Look out, public broadcastingby Dara Kam | March 15th, 2011
Florida lawmakers have $1.6 billion less to spend on education this year than last, according to a preliminary glimpse of the Senate’s education spending plan.
The shortfall comes from the disappearance of one-time $880 million federal stimulus funds used last year plus a reduction in property tax collections due to a decline in assessed values.
Senate K-12 education budget committee chairman David Simmons handed out spreadsheets to his committee and told them to be ready to do some serious cutting when they meet again on Thursday.
“For anybody who sees this do not have a heart attack yet,” cautioned Simmons, R-Maitland, who pointed out that lawmakers still have $554 million in federal “Education Jobs” grants leftover that school districts were supposed to have held onto from last year.
And the $1.6 billion hold “does not reflect any kind of “beg allocation,” Simmons said. “That’s where we’re going to beg for an additional allocation for education.”
Simmons drew attention to a single item on the $22 billion public education spending spreadsheet: public broadcasting.
Lawmakers allocated $9,045,569 on public broadcasting last year, including nearly $1.5 million in federal funds (that no longer exist). This year, public broadcasting’s preliminary allocation is $7,555,361, a 16.5% decrease, Simmons said.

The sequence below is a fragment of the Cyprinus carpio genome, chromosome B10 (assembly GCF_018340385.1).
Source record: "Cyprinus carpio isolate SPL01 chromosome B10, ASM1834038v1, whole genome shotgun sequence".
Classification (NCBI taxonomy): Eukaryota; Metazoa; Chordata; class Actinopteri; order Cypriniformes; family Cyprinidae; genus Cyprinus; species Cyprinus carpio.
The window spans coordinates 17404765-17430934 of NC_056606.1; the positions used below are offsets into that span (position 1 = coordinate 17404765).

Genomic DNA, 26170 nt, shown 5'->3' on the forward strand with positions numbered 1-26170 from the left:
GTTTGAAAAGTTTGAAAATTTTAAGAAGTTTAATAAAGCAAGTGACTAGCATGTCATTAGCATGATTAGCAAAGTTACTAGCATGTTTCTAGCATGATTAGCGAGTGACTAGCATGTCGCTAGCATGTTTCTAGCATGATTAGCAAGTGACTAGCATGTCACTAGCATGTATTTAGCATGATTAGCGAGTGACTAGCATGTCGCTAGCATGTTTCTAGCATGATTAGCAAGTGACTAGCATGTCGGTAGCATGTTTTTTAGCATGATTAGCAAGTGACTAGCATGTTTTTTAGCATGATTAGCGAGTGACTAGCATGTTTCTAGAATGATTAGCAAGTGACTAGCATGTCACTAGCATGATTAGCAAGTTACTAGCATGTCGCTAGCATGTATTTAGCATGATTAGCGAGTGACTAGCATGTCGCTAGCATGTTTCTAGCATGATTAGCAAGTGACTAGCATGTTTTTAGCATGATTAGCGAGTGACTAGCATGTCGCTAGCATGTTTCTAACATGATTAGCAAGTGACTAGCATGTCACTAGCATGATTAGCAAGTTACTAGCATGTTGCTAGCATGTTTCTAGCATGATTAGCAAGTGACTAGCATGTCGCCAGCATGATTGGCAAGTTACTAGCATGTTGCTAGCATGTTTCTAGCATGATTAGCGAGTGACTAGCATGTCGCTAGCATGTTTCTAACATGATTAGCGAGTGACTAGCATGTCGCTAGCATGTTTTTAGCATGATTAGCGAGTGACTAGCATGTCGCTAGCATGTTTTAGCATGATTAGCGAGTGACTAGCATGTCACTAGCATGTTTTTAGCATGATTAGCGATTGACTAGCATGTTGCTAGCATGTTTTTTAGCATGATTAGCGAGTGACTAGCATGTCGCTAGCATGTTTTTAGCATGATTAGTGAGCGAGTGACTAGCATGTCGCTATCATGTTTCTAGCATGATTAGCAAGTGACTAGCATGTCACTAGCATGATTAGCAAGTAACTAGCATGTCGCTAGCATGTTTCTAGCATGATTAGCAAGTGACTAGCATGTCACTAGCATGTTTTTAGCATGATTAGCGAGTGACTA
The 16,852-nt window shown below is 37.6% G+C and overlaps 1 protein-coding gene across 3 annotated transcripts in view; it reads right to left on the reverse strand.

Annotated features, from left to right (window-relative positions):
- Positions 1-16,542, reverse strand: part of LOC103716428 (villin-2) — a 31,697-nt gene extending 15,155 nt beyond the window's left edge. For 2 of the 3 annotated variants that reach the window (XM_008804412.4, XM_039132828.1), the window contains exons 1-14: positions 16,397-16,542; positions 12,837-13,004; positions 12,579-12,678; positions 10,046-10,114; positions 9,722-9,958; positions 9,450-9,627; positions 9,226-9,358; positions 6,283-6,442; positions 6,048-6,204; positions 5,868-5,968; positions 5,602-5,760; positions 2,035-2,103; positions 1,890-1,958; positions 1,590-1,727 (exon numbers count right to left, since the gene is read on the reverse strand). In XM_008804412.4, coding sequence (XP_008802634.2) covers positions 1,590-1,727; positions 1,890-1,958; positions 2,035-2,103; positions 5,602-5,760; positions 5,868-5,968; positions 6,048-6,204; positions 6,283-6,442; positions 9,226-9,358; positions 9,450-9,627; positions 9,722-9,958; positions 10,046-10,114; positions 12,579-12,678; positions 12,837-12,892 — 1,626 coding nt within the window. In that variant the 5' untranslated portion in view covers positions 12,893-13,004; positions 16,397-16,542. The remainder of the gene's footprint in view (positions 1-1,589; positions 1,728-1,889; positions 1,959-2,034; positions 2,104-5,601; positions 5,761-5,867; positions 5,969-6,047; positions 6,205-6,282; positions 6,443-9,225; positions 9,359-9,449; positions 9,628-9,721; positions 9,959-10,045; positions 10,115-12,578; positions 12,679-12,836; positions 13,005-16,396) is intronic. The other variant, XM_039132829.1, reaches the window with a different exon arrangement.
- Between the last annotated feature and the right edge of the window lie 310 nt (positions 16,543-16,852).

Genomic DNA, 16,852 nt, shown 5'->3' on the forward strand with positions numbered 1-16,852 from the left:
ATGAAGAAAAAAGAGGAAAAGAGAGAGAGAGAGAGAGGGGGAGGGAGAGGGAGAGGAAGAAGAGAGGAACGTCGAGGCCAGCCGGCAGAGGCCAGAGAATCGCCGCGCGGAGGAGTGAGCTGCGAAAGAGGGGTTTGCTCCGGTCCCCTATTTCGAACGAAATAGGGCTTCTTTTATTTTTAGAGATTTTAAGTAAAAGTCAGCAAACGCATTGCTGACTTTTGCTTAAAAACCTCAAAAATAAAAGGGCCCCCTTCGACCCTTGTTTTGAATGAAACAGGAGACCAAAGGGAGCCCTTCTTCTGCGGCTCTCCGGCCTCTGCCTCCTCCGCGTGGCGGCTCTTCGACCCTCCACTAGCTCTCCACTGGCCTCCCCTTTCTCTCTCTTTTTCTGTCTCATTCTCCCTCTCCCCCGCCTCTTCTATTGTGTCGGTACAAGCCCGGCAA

“The question is what are we going to do with public education? Are we going to simply cut that 16.5%? What are we going to do members?” Simmons asked.
Congressional interest in cutting federal funding for public broadcasting intensified recently over a National Public Radio executive’s alleged tea party-bashing remarks caught on videotape. That videotape is now in dispute.
“I know it’s a topic someone is going to ask us about,” Simmons said after the meeting.
The Florida Channel, that provides coverage of committee meetings, legislative sessions and other events, receives a portion of the state’s public broadcasting funds.
Simmons said he supports public broadcasting but “at the same time, I also know we have significant challenges with respect to our budget.”
“So what we will do is we will debate that just like we’re going to debate every one of the other issues here and decide collegially what we’re going to do,” he said.